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Yemen

The war in Yemen, which escalated in March 2015 when a Saudi-led coalition intervened on behalf of the internationally recognised government against Huthi rebels aligned with former President Ali Abdullah Saleh, has turned a poor country into a humanitarian catastrophe: hunger and fighting could provoke mass famine and waves of refugees; the conflict could destabilise Saudi Arabia; and both sides appear locked in a cycle of escalating violence, derailing UN peace talks. Crisis Group’s focus is on the negotiations: introducing ourselves at key points, shaping the debate, proposing solutions and encouraging stakeholders to modify positions based on our analysis. Concerted effort is required to convince the parties to accept the UN’s roadmap as the basis for a compromise that would end foreign intervention and allow Yemenis to make peace.

CrisisWatch Yemen

Improved Situation

Resolution Opportunity

At UN-led peace consultations in Sweden, govt and Huthis agreed to withdraw forces from Hodeida city and port, and wider Red Sea trade corridor. If ceasefire in Hodeida governorate holds, further talks planned for Jan could open path to wider de-escalation, but if it fails or implementation falters, rival forces could restart battle for Hodeida port and city. Consultations led by UN special envoy Martin Griffiths 6-13 Dec culminated in Stockholm Agreement comprising agreement on Hodeida city and Hodeida, Salif and Ras Issa ports; agreement for prisoner exchange; and statement of understanding on city of Taiz. Texts said parties made deals for humanitarian purposes only and are not to be seen as part of broader political process. Hodeida and ports agreement includes ceasefire; withdrawal of all forces from city and ports to agreed-upon locations within 21 days of start of ceasefire; and agreement for revenue from ports to flow to Hodeida branch of Central Bank. Parties agreed to reconvene in Jan in yet to be agreed location to discuss framework for political negotiations. Ceasefire in Hodeida governorate took effect 18 Dec and held with mostly minor violations till end-month. UN Security Council 21 Dec passed UK-drafted resolution that calls on all parties to uphold Stockholm Agreement; on UN to oversee implementation; and on parties to keep working with UN envoy Griffiths to stabilise economy and reopen Sanaa airport. Resolution approves 30-day deployment of UN team to monitor ceasefire in Hodeida region. UN source and Huthis 29 Dec said Huthi forces had begun withdrawing from Hodeida port as per Stockholm Agreement. Redeployment Coordination Committee including govt and Huthi representatives will oversee ceasefire and demilitarisation, and report weekly to UN Security Council. In largely symbolic move, U.S. Senate 13 Dec passed bill that, if enacted, would end all U.S. military support for Saudi-led campaign in Yemen. New U.S. House of Representatives will consider legislation in 2019.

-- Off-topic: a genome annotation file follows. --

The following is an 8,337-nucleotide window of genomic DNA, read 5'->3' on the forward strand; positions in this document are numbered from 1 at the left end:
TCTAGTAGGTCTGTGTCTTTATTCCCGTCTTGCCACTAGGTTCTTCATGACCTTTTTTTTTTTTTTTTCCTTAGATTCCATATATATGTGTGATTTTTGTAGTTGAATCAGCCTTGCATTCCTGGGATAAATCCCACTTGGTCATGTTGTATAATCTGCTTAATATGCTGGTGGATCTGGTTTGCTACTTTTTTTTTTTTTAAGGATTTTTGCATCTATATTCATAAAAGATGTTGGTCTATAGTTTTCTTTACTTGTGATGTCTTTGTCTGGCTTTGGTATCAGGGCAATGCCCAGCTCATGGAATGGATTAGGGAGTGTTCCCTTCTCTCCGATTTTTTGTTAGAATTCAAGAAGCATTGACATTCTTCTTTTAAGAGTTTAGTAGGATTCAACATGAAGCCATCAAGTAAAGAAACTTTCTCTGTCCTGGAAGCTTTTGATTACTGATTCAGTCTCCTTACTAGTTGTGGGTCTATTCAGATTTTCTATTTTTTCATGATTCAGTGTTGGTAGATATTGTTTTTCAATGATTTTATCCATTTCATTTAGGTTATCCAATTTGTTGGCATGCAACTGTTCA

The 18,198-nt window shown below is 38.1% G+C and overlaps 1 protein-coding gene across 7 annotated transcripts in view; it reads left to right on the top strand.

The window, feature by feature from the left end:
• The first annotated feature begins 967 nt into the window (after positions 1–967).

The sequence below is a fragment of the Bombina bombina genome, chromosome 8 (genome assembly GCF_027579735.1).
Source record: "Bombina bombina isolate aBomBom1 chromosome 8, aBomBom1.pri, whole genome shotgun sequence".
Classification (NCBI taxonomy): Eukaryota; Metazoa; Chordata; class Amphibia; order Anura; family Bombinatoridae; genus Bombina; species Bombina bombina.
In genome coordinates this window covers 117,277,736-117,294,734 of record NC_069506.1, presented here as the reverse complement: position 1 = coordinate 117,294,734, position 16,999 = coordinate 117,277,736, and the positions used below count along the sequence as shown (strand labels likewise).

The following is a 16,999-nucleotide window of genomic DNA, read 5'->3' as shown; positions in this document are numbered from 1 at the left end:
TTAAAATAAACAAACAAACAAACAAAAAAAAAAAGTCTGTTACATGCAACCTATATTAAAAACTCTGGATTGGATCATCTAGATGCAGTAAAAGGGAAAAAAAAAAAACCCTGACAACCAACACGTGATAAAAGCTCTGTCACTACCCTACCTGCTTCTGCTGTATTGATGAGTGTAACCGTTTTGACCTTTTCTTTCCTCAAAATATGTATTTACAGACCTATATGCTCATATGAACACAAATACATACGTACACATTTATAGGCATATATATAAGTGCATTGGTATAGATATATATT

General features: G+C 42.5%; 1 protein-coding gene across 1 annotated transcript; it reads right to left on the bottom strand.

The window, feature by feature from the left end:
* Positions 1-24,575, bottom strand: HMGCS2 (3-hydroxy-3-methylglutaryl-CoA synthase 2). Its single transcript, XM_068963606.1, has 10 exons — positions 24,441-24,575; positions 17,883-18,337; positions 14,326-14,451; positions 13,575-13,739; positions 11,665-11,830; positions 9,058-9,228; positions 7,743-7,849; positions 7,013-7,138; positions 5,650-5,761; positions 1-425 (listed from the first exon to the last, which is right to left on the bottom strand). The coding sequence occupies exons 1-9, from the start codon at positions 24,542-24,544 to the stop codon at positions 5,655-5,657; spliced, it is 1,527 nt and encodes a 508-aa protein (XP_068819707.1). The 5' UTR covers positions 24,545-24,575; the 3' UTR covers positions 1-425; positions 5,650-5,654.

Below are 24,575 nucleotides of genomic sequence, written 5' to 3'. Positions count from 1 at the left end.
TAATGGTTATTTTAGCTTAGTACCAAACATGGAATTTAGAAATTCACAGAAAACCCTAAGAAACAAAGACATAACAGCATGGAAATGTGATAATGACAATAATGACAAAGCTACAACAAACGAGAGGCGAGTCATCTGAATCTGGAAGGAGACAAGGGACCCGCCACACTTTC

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Reports & Briefings

In The News

18 Dec 2018
But it’s important to note that the deal [struck in Stockholm] is quite specific in saying that this is not part of a wider peace process: It’s an agreement made for humanitarian rather than political reasons. Associated Press